High-stakes testing

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A driving test is a high-stakes test: Without passing the test, the test taker cannot obtain a driver's license.

A high-stakes test is a test with important consequences for the test taker.[1] Passing has important benefits, such as a high school diploma, a scholarship, or a license to practice a profession. Failing has important disadvantages, such as being forced to take remedial classes until the test can be passed, not being allowed to drive a car, or not being able to find employment.

The use and misuse of high-stakes tests are a controversial topic in public education, especially in the United States where they have become especially popular in recent years, used not only to assess students but in attempts to increase teacher accountability.[2]

Definitions[edit]

In common usage, a high-stakes test is any test that has major consequences or is the basis of a major decision.[1][3][4]

Under a more precise definition, a high-stakes test is any test that:

High-stakes testing is not synonymous with high-pressure testing. An American high school student might feel pressure to perform well on the SAT-I college aptitude exam. However, SAT scores do not directly determine admission to any college or university, and there is no clear line drawn between those who pass and those who fail, so it is not formally considered a high-stakes test.[6][7] On the other hand, because the SAT-I scores are given significant weight in the admissions process at some schools, many people believe that it has consequences for doing well or poorly and is therefore a high-stakes test under the simpler, common definition.[8][9]

The stakes[edit]

High stakes are not a characteristic of the test itself, but rather of the consequences placed on the outcome. For example, no matter what test is used—written multiple choice, oral examination, performance test—a medical licensing test must be passed to practice medicine.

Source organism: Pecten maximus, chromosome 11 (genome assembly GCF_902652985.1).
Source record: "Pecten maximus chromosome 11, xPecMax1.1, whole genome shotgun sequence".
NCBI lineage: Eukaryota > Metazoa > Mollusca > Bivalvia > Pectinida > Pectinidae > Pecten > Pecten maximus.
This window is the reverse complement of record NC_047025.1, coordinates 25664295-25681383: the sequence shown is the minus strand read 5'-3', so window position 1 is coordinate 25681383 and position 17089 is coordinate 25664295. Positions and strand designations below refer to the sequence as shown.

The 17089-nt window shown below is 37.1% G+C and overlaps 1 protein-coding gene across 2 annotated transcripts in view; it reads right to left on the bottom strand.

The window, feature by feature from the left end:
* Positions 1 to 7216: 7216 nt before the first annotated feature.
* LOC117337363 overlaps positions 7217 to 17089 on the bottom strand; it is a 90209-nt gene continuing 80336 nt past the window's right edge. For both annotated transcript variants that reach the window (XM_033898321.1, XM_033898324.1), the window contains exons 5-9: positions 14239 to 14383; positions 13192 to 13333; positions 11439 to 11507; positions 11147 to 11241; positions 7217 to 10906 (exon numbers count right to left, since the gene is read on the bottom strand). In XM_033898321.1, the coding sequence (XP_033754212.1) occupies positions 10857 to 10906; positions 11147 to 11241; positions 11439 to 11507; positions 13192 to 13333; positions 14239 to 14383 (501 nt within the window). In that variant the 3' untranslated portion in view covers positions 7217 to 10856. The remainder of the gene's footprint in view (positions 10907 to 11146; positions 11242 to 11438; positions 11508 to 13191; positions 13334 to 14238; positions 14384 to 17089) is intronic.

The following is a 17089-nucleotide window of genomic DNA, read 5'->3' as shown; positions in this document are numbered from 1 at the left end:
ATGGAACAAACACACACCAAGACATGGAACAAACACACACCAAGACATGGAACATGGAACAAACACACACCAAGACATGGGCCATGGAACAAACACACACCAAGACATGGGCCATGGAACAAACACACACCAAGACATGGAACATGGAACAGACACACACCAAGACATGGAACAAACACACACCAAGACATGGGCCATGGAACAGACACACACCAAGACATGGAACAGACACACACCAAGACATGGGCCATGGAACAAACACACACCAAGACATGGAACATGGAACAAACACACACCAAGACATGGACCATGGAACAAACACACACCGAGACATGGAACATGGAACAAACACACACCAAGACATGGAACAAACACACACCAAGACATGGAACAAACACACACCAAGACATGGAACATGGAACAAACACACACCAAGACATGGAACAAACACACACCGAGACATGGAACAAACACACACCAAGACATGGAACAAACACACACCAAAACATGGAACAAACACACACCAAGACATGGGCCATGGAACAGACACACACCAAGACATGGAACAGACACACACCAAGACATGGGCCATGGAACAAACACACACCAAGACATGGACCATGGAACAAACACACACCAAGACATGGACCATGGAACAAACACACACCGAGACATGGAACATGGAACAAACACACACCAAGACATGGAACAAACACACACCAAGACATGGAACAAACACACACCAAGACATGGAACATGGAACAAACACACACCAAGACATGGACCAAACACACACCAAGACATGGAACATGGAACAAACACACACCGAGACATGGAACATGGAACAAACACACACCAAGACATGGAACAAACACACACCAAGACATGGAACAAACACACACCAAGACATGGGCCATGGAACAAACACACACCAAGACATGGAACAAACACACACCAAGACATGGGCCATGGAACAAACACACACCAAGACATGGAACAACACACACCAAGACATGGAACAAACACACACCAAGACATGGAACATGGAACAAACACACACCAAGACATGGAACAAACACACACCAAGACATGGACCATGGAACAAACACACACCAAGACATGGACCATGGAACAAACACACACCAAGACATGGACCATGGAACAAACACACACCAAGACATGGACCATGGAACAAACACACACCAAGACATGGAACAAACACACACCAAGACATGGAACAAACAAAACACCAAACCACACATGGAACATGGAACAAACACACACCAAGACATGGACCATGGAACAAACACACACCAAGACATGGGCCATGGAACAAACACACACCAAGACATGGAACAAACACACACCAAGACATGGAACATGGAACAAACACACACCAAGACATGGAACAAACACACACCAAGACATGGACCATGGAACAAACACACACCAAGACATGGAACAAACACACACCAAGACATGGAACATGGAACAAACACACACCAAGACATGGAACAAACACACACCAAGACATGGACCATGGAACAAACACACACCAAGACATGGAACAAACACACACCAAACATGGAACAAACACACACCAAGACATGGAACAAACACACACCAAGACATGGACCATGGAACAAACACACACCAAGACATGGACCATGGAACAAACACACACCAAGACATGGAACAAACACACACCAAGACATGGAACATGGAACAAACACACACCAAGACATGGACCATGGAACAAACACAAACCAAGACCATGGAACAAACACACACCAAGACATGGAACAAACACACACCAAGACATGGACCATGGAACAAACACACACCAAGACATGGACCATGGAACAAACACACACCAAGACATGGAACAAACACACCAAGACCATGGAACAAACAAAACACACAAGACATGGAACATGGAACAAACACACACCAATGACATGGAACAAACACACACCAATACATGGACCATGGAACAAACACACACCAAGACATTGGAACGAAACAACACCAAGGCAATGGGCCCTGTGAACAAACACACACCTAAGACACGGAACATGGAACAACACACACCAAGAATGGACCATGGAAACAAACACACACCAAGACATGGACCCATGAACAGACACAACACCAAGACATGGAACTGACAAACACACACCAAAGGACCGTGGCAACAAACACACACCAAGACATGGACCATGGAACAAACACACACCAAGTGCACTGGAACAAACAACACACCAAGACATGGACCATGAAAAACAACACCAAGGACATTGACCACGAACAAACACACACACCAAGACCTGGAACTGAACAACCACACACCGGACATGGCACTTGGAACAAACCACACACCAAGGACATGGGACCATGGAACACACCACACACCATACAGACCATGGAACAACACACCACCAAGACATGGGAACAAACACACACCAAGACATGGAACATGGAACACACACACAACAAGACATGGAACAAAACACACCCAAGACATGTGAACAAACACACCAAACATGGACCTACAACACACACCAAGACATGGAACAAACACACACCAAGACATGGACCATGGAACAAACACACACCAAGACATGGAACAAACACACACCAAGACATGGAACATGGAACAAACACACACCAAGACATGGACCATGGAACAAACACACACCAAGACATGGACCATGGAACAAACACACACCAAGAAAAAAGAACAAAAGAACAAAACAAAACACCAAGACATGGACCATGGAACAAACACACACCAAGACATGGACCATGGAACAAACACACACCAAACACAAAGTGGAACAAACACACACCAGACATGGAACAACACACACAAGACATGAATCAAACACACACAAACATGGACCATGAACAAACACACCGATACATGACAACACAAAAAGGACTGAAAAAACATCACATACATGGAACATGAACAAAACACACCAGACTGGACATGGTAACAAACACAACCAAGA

The perception of the stakes may vary. For example, college students who wish to skip an introductory-level course are often given exams to see whether they have already mastered the material and can be passed to the next level. Passing the exam can reduce tuition costs and time spent at university. A student who is anxious to have these benefits may consider the test to be a high-stakes exam. Another student, who places no importance on the outcome, so long as he is placed in a class that is appropriate to his skill level, may consider the same exam to be a low-stakes test.[5]

The phrase "high stakes" is derived directly from a gambling term. In gambling, a stake is the quantity of money or other goods that is risked on the outcome of some specific event. A high-stakes game is one in which, in the player's personal opinion, a large quantity of money is being risked. The term is meant to imply that implementing such a system introduces uncertainty and potential losses for test takers,[citation needed] who must pass the exam to "win," instead of being able to obtain the goal through other means.[citation needed]

Examples[edit]

Examples of high-stakes tests and their "stakes" include:

Stakeholders[edit]

A high-stakes system may be intended to benefit people other than the test-taker. For professional certification and licensure examinations, the purpose of the test is to protect the general public from incompetent practitioners. The individual stakes of the medical student and the medical school are, hopefully, balanced against the social stakes of possibly allowing an incompetent doctor to practice medicine.[10]